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Urban Heat Islands

The urban heat island effect is a phenomenon whereby cities experience higher air temperatures than the surrounding countryside. This effect can be quite noticeable. On average, cities tend to be 1-7°F warmer during the daytime.1 This difference continues well into the night, during which cities can still be as much as 5°F warmer than the areas around them.1 Scientists refer to areas afflicted by these higher temperatures as urban heat islands.

People living in urban heat islands are especially vulnerable to the effects of climate change. As the planet warms, urban heat islands will only intensify those higher temperatures.2 And since nearly 70% of humanity will live in cities by 2050,3 finding ways to alleviate urban heat islands has become even more pressing.

What causes urban heat islands?

As cities grow, new development such as roads and buildings displace natural surfaces like trees, ponds, and soil. This change in the local environment results in a corresponding change in the local climate. That’s because these natural surfaces help moderate air temperatures.

Trees and other plants, for instance, can lower air temperatures by providing shade. This vegetation, along with soil and water, also helps cool nearby air through “evaporative cooling,” which is a natural process by which evaporating water absorbs heat (much like sweat cools the human body).

The man-made surfaces that replace these features, however, tend not to have cooling effects.1 Instead, they tend to absorb and re-emit more heat, which makes their surroundings warmer too. Though much of that heat comes from the sunlight those surfaces receive, another source of heat is human activities—like power generation and the use of cars and air conditioners. The geometry of cities also contributes to heat islands: the narrow spaces between tall structures, known as urban canyons, can block wind and trap heat.1

Keeping cool

Urban heat islands can pose significant health risks. By heightening air temperatures and intensifying heatwaves, they can cause heat stroke and heat exhaustion as well as other illnesses, like heart attacks.4 These health impacts are often felt inequitably, with low-income and minority communities tending to live in areas more susceptible to heat islands.5

In addition to endangering city-dwellers, heat islands can also harm the environment. To cope with higher temperatures, cars and buildings consume more energy—frequently via fossil fuels—which worsens air pollution and contributes to climate change.

The most obvious way to fight the urban heat island effect is to reintroduce vegetation. Cities can expand parkland, plant street trees, and install “green roofs” designed to harbor plant life. One study found that the presence of vegetation can lower nearby air temperatures by as much as around 4 °F.6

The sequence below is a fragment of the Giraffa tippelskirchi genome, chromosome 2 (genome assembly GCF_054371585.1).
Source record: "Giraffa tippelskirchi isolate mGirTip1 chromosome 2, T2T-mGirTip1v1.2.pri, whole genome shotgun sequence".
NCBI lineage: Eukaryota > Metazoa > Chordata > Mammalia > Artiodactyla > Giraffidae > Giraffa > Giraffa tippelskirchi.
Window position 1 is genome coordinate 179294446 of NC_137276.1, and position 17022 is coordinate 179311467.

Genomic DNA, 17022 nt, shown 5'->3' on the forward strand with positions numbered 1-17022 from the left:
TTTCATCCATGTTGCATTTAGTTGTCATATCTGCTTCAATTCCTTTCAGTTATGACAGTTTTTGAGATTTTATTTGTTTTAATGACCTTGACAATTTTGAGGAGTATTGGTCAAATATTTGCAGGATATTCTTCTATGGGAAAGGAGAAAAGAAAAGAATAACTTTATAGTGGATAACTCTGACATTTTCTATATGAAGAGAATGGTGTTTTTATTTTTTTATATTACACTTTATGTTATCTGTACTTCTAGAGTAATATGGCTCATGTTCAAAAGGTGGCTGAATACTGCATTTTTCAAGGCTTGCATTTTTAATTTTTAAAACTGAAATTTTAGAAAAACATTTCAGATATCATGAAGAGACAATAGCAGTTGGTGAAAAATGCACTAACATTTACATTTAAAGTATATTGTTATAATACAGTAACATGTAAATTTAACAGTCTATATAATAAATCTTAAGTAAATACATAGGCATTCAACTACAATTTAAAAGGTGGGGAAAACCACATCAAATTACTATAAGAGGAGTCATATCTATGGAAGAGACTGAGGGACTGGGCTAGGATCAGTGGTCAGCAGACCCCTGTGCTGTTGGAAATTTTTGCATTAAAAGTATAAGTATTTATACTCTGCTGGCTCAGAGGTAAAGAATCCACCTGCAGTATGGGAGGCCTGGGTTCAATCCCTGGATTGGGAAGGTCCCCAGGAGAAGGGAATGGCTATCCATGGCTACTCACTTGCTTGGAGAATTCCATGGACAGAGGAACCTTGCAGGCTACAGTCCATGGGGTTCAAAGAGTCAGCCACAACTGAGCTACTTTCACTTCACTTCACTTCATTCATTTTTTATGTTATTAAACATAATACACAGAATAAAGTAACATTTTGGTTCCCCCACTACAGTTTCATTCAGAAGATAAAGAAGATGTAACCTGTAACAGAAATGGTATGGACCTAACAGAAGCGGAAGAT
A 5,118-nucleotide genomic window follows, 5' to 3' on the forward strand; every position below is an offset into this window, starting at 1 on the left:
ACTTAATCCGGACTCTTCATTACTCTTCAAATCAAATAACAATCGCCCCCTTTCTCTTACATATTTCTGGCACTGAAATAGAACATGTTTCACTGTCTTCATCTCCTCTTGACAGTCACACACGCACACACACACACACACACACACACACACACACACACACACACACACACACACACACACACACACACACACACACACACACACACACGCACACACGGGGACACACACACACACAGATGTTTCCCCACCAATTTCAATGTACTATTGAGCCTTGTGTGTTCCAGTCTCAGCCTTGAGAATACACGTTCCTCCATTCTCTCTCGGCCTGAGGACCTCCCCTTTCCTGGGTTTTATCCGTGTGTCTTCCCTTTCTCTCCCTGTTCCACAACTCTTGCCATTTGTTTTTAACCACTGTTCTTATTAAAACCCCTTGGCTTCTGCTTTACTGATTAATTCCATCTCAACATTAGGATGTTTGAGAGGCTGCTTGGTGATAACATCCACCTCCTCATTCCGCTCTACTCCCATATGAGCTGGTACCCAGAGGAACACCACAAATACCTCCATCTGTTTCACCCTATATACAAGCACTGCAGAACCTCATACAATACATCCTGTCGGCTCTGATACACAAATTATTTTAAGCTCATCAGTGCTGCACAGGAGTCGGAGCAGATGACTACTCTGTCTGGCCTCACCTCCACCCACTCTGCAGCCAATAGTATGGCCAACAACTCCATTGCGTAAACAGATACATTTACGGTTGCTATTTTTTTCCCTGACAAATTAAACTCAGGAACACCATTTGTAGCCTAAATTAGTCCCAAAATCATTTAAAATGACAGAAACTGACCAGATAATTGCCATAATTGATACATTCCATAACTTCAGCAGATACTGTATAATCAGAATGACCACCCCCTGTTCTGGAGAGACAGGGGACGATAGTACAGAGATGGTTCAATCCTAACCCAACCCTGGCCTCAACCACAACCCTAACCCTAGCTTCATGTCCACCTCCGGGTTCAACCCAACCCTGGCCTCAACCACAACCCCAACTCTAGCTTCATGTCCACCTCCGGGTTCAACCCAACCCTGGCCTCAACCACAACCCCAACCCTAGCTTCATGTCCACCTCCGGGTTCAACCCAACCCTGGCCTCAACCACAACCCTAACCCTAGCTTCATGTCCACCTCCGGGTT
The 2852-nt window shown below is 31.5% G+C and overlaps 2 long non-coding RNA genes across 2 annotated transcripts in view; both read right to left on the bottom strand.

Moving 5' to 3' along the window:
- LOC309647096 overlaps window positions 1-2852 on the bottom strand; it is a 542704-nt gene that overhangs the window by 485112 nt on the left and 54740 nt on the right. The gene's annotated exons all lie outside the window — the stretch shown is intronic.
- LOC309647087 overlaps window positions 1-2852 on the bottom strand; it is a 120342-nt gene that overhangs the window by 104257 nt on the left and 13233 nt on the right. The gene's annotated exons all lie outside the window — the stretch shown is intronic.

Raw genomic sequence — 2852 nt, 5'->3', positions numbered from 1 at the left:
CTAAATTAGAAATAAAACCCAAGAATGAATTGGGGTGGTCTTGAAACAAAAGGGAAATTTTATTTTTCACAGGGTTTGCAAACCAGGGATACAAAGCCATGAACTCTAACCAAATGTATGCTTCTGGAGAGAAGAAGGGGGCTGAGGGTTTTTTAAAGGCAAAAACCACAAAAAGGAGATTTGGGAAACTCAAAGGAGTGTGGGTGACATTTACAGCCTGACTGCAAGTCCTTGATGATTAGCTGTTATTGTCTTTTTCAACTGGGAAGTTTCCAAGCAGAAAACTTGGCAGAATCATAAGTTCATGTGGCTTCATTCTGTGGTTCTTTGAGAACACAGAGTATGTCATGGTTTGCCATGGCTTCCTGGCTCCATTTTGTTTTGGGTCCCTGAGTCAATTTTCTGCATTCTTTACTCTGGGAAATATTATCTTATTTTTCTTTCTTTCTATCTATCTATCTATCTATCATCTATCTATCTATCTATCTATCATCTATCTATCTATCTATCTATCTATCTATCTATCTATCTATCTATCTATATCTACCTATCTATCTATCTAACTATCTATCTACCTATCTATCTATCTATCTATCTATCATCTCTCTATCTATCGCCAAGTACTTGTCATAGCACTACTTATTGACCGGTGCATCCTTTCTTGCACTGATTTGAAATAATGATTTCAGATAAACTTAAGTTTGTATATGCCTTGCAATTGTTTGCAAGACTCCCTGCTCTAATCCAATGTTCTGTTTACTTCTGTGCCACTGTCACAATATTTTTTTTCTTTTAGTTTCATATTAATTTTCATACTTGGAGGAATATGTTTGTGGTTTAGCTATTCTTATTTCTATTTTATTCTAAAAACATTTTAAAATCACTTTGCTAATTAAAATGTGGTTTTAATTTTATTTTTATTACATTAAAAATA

Another option is to build cool roofs and pavements. Cool roofs feature bright coatings that reflect more sunlight and, therefore, absorb less heat. Cool pavements work similarly. They are made of brighter materials, like concrete and light-colored aggregates, or have been treated with reflective coatings. A model by the MIT Concrete Sustainability Hub estimated that, if widely implemented, cool pavements could reduce the frequency of heatwaves by 41% across all US urban areas.7

Urban heat islands are one of the most pressing issues facing cities today—and residents are feeling the heat. Thankfully, several approaches can help cities keep their cool even amidst a changing climate.

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Creative Commons Attribution-NonCommercial-ShareAlike 4.0 International license (CC BY-NC-SA 4.0).
Photo Credit
David Ramírez via Unsplash
Footnotes

1 U.S. Environmental Protection Agency. Learn About Heat Islands. Accessed April 21, 2021.

2 U.S. Environmental Protection Agency. Climate Change and Heat Islands. Accessed April 21, 2021.

3 UN WUP. World Urbanization Prospects: The 2018 Revision (ST/ESA/SER.A/420); United Nations, Department of Economic and Social Affairs, Population Division: New York, NY, USA, 2019. Available online. Accessed April 21, 2021.

4 U.S. Environmental Protection Agency. Climate Change Indicators: Heat-Related Deaths. Accessed April 21, 2021.

5 U.S. Environmental Protection Agency. Heat Islands and Equity. Accessed April 21, 2021.

6 Kurn, D M, Bretz, S E, Huang, B, and Akbari, H. "The potential for reducing urban air temperatures and energy consumption through vegetative cooling." United States: N. p., 1994, doi:10.2172/10180633.

7 MIT Concrete Sustainability Hub. Topic Summary: Mitigating Climate Change with Reflective Pavements. Accessed April 21, 2021.